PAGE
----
The class, collective and representative lawsuit was filed on behalf of Stryker Sales Representatives and Sales Associates working across a wide range of Stryker medical product divisions in the U.S.
On June 14, 2022, the law firms of Lieff Cabraser Heimann & Bernstein LLP and Shavitz Law Group, P.A. filed a lawsuit in the Central District of California on behalf of plaintiff Sales Associates and Sales Representatives against Stryker Corporation, a medical technologies corporation, for failure to pay overtime wages, provide mandated meal and rest breaks, and to reimburse business expenses, as well as other unlawful and/or unfair business practices under federal and California law. The lawsuit alleges that Stryker Sales Associates and Sales Representatives (collectively, “Sales Associates”), were misclassified as exempt from overtime compensation during their extensive, mandatory training period and were required to work more than 40 hours per week without overtime pay in violation of state and federal law. In addition, Stryker failed to pay the plaintiffs other wages and compensation owed under state laws.
“This is a cut-and-dried failure to pay lawful and adequate compensation,” notes Lieff Cabraser partner Lin Chan, who represents the employees in the lawsuit. “The sales reps and associates were required to work 70-80 hour weeks for months at a time, on-call for surgery attendance at all hours, and subject to rigorous and improper restrictions on their time including rest periods and breaks, all without the compensation specifically provided for by employee protection laws.”
The plaintiffs worked in a variety of Stryker’s divisions, including but not limited to Craniomaxillofacial; Ear, Nose, and Throat; Endoscopy; Foot & Ankle; Injury/Infection Prevention; Neurovascular; Spine/Trauma; Sports Medicine; Surgical; and Upper Extremities, but irrespective of division, the job was the same: learning to use and eventually sell Stryker medical devices. As detailed in the Complaint, Sales Associates worked 70 to 80 hours per week through their four-month training program, work that included attendance at classroom lectures, completion of training modules, shadowing certified Sales Associates, completion of weekly exams, and completion of physical exams demonstrating product knowledge.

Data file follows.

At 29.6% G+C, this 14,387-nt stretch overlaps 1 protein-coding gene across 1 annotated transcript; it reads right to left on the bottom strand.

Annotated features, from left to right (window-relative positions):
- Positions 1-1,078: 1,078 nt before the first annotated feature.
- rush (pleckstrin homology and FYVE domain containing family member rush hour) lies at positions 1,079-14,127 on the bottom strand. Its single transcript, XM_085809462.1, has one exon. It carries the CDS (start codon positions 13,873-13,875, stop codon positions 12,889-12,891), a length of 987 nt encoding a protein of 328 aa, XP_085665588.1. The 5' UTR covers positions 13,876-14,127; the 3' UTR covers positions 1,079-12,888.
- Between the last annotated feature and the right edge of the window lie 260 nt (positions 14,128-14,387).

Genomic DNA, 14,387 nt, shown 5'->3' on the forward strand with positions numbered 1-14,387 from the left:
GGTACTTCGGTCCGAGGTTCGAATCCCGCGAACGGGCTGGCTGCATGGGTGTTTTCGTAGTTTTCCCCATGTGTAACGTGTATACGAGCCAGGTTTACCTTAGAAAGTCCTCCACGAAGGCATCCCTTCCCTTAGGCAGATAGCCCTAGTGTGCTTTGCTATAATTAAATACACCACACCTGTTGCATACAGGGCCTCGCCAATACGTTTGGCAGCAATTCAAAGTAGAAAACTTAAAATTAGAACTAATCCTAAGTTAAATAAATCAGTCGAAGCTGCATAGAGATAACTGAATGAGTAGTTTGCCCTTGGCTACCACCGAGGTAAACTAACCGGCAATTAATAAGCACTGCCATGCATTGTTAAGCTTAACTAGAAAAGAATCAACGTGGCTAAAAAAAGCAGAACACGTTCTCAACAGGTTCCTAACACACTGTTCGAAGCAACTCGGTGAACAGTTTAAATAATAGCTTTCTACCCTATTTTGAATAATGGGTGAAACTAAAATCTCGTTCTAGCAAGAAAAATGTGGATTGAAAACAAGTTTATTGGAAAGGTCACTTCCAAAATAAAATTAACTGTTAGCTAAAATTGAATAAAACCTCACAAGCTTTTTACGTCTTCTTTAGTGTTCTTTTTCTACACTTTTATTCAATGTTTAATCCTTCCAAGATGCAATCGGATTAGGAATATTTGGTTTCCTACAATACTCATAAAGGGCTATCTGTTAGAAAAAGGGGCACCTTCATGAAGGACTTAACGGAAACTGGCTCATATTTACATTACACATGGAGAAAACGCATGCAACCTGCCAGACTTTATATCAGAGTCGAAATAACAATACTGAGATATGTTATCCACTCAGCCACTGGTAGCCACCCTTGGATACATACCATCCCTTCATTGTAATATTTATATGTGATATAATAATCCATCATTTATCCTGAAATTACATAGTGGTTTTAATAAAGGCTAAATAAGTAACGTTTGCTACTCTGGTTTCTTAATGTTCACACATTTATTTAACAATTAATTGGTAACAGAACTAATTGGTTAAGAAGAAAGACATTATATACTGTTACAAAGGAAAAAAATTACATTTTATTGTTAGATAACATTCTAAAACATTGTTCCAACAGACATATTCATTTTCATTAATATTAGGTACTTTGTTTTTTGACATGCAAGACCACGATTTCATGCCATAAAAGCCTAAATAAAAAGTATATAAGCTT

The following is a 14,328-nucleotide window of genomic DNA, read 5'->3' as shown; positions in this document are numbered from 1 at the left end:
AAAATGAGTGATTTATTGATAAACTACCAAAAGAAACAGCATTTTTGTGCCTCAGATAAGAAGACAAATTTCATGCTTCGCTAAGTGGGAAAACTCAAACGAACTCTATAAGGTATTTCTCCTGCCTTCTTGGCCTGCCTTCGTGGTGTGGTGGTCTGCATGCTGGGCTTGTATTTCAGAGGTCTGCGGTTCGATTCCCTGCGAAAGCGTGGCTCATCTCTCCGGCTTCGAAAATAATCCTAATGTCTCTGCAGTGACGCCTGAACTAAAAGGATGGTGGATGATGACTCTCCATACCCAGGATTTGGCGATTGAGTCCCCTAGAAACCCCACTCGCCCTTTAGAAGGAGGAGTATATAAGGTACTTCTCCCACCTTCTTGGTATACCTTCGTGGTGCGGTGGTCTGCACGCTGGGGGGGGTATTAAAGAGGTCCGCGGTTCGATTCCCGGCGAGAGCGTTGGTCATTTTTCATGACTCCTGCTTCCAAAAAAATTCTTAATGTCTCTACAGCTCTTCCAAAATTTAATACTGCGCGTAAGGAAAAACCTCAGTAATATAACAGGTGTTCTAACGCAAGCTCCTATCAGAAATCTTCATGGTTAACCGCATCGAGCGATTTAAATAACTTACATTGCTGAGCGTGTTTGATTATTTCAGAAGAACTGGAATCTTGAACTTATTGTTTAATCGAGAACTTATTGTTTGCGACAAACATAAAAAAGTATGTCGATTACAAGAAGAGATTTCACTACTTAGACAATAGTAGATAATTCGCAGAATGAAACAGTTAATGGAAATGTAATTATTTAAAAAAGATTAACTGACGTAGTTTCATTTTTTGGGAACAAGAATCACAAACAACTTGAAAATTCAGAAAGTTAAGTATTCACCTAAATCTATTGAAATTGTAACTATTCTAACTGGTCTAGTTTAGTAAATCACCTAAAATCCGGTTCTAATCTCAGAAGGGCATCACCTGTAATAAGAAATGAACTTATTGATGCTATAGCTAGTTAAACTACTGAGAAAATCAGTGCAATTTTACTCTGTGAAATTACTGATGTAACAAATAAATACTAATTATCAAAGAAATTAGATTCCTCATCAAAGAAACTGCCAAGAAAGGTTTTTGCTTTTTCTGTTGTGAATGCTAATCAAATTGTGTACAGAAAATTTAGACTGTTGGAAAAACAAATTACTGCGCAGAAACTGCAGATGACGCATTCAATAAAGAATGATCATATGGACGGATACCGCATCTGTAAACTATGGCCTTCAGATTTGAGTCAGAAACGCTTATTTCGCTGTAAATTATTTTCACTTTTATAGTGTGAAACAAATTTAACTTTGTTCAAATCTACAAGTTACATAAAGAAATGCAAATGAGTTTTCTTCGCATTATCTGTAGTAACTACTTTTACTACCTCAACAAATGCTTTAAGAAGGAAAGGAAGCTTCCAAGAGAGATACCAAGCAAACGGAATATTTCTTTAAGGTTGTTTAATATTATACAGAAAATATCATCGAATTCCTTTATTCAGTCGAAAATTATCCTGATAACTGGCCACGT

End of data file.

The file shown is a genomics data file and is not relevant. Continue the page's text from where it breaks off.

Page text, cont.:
In order to complete their training duties and successfully pass the training program, Sales Associates typically work long hours, including reviewing training materials from home, as instructed, to prepare for necessary exams, and shadowing certified Sales Associates representing Stryker at any and all hours of the day and night. However, because Stryker misclassifies Sales Associates as outside sales exempt employees during training, they do not receive compensation for any of their overtime hours worked.
As the Complaint details, however, the trainees do not qualify for the outside sales exemption, or any other arguable exemption under the law. The Complaint also illustrates Stryker’s common, company-wide policies of failing to relieve Sales Associate trainees of duties so that they may take meal and rest breaks to which they are entitled by law, or to pay the required meal and rest break penalties when such breaks are not allowed. Additionally, the Complaint highlights violations relating to non-payment of necessarily-incurred business-related expenses connected with the performance of Sales Associate duties, including cell phone, internet, and data costs.
“Our clients’ clear rights to overtime wages as employees were ignored, and this lawsuit seeks to redress those offenses and get them the rightfully-earned compensation they are due for their time and efforts on Stryker’s behalf,” said Shavitz Law partner Gregg Shavitz, who also represents the plaintiffs in the suit.
The lawsuit seeks designation as a collective action under the FLSA; class certification under the California Labor Code and Unfair Competition Law; a declaratory judgment that the violations listed in the Complaint are unlawful, and an award of damages including liquidated damages, penalties, and restitution as well as exemplary and punitive damages such as to deter future unlawful conduct.
Lin Y. Chan
Lieff Cabraser Heimann & Bernstein, LLP